The Fourth Estate improved in its role as informer and vetter in the 2012 Republican primary, but it continued to bog itself down in political minutia and reflection of public sentiment, according to a report released Monday by the Pew Research Center’s Project for Excellence in Journalism.
The study found that 64% of primary coverage was devoted to what the researchers deemed “strategy,” a term inclusive of public opinion polls, momentum, advertising, and fundraising – the so-called “horserace” aspect of an election. The remaining coverage was split among the candidates’ personal background (12%), position on domestic issues (9%), existing public record (6%), position on foreign issues (1%), and other uncategorized topics (6%).
It may seem a disservice that so little of the newshole was devoted to informing the electorate about the candidates, but the PEJ was quick to point out what an improvement it was over 2008. The 28% of “vetting” coverage was roughly double the amount candidates received in the 2008 Republican (11%) and Democratic (15%) primaries.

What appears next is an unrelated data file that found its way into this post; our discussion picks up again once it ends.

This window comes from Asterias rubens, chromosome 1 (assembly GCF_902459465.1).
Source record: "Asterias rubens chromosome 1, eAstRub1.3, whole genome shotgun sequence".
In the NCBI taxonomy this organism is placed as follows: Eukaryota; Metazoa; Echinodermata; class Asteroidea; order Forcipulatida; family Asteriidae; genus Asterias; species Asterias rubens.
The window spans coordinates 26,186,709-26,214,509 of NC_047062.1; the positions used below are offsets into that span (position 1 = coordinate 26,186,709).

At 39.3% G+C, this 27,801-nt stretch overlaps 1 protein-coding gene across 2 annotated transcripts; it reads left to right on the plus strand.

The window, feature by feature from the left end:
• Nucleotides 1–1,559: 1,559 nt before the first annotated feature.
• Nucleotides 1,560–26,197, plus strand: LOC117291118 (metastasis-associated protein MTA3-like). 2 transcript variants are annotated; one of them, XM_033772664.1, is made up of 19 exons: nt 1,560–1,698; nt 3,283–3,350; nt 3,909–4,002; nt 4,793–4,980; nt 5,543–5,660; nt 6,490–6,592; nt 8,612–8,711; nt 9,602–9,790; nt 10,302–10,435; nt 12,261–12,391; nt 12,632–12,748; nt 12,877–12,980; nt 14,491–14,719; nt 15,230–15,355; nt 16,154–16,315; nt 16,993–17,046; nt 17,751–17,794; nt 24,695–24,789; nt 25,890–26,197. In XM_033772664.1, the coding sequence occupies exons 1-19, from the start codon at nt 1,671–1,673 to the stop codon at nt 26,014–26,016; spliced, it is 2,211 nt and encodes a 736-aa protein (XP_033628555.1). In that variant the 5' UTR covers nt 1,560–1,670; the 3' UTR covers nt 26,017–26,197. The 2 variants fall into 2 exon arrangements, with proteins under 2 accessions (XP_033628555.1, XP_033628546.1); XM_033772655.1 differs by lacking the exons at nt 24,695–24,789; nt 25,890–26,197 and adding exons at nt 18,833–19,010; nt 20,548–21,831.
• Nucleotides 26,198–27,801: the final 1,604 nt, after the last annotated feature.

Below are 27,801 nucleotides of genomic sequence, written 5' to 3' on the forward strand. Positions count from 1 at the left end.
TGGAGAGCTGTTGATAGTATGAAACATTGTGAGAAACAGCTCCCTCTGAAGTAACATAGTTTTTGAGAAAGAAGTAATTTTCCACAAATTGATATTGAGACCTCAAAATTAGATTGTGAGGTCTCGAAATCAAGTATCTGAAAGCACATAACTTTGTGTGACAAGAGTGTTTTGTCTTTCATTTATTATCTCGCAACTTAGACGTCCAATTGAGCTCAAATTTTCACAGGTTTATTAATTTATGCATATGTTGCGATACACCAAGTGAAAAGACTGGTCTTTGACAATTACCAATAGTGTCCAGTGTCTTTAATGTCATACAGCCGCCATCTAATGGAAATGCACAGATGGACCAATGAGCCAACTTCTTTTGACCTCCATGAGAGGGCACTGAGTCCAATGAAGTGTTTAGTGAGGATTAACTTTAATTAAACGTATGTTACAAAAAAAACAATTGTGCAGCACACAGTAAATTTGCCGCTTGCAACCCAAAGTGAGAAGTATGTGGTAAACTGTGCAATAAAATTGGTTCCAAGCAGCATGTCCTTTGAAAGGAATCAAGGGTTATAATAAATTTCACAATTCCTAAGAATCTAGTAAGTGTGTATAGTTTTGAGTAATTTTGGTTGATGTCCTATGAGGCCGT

The variations of these primaries is worth considering. The 2008 Republican primary was much different than 2012. John McCain cemented his nomination on Super Tuesday, though one could argue it came even sooner than that. Every legitimate candidate but one (Mike Huckabee) had dropped out by early February. Meanwhile, the 2008 Democratic primary carried on even longer than this year’s GOP battle – a two-person contest between Hillary Clinton and Barack Obama that led most of us to learn for the first time what “superdelegates” were. The validity of coverage comparisons between the two primary years might indeed be acceptable then, considering the 2012 Republican primary would fit snugly between the two extremes of 2008.
The Pew study argued that while the 2012 battle may have lasted until mid-April, media coverage established the endpoint on February 29 – a day, ironically enough, that only occurs in an American presidential election year. Or, more relevantly, the day after Mitt Romney won Arizona and his native state of Michigan – a must-win for his blue-collar challenger, Rick Santorum.